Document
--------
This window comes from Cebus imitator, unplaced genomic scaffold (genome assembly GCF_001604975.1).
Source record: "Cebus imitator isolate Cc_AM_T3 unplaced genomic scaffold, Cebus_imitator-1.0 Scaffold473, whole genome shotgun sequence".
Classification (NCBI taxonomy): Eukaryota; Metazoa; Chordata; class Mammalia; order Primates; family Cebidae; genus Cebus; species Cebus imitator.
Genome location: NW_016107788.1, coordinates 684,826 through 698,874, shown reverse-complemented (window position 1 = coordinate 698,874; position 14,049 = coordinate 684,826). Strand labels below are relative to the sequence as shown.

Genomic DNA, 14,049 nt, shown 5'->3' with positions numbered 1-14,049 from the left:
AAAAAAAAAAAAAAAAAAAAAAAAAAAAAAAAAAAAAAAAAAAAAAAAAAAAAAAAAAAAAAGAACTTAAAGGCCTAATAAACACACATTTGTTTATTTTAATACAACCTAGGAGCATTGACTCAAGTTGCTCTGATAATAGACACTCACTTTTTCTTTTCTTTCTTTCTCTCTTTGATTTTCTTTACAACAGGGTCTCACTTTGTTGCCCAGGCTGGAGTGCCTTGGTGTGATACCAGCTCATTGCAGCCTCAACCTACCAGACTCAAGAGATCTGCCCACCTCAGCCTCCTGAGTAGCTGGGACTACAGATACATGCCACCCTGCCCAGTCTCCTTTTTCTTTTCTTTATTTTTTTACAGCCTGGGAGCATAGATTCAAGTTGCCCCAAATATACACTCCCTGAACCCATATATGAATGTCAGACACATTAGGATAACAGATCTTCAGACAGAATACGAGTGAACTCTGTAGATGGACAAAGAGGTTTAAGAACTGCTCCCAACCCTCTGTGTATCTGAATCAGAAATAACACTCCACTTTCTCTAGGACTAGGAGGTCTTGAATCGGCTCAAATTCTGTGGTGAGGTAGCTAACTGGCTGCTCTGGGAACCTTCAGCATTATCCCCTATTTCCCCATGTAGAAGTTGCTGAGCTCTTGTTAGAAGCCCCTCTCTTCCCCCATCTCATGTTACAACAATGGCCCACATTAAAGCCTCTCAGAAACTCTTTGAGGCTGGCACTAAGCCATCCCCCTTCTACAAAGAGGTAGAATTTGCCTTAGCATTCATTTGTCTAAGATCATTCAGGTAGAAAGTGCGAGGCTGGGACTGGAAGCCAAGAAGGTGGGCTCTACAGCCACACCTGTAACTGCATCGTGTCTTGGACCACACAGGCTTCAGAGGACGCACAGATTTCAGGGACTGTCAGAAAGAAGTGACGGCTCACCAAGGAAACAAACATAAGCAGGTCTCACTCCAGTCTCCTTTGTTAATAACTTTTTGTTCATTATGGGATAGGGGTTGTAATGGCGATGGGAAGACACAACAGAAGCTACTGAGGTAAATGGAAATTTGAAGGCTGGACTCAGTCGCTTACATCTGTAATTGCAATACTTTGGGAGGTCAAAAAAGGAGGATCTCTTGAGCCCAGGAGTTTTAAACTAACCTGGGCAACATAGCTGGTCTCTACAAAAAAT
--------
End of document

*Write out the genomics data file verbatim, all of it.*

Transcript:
This window comes from Cebus imitator, unplaced genomic scaffold (genome assembly GCF_001604975.1).
Source record: "Cebus imitator isolate Cc_AM_T3 unplaced genomic scaffold, Cebus_imitator-1.0 Scaffold473, whole genome shotgun sequence".
Classification (NCBI taxonomy): Eukaryota; Metazoa; Chordata; class Mammalia; order Primates; family Cebidae; genus Cebus; species Cebus imitator.
Genome location: NW_016107788.1, coordinates 684,826 through 698,874, shown reverse-complemented (window position 1 = coordinate 698,874; position 14,049 = coordinate 684,826). Strand labels below are relative to the sequence as shown.

Genomic DNA, 14,049 nt, shown 5'->3' with positions numbered 1-14,049 from the left:
AAAAAAAAAAAAAAAAAAAAAAAAAAAAAAAAAAAAAAAAAAAAAAAAAAAAAAAAAAAAAAGAACTTAAAGGCCTAATAAACACACATTTGTTTATTTTAATACAACCTAGGAGCATTGACTCAAGTTGCTCTGATAATAGACACTCACTTTTTCTTTTCTTTCTTTCTCTCTTTGATTTTCTTTACAACAGGGTCTCACTTTGTTGCCCAGGCTGGAGTGCCTTGGTGTGATACCAGCTCATTGCAGCCTCAACCTACCAGACTCAAGAGATCTGCCCACCTCAGCCTCCTGAGTAGCTGGGACTACAGATACATGCCACCCTGCCCAGTCTCCTTTTTCTTTTCTTTATTTTTTTACAGCCTGGGAGCATAGATTCAAGTTGCCCCAAATATACACTCCCTGAACCCATATATGAATGTCAGACACATTAGGATAACAGATCTTCAGACAGAATACGAGTGAACTCTGTAGATGGACAAAGAGGTTTAAGAACTGCTCCCAACCCTCTGTGTATCTGAATCAGAAATAACACTCCACTTTCTCTAGGACTAGGAGGTCTTGAATCGGCTCAAATTCTGTGGTGAGGTAGCTAACTGGCTGCTCTGGGAACCTTCAGCATTATCCCCTATTTCCCCATGTAGAAGTTGCTGAGCTCTTGTTAGAAGCCCCTCTCTTCCCCCATCTCATGTTACAACAATGGCCCACATTAAAGCCTCTCAGAAACTCTTTGAGGCTGGCACTAAGCCATCCCCCTTCTACAAAGAGGTAGAATTTGCCTTAGCATTCATTTGTCTAAGATCATTCAGGTAGAAAGTGCGAGGCTGGGACTGGAAGCCAAGAAGGTGGGCTCTACAGCCACACCTGTAACTGCATCGTGTCTTGGACCACACAGGCTTCAGAGGACGCACAGATTTCAGGGACTGTCAGAAAGAAGTGACGGCTCACCAAGGAAACAAACATAAGCAGGTCTCACTCCAGTCTCCTTTGTTAATAACTTTTTGTTCATTATGGGATAGGGGTTGTAATGGCGATGGGAAGACACAACAGAAGCTACTGAGGTAAATGGAAATTTGAAGGCTGGACTCAGTCGCTTACATCTGTAATTGCAATACTTTGGGAGGTCAAAAAAGGAGGATCTCTTGAGCCCAGGAGTTTTAAACTAACCTGGGCAACATAGCTGGTCTCTACAAAAAAT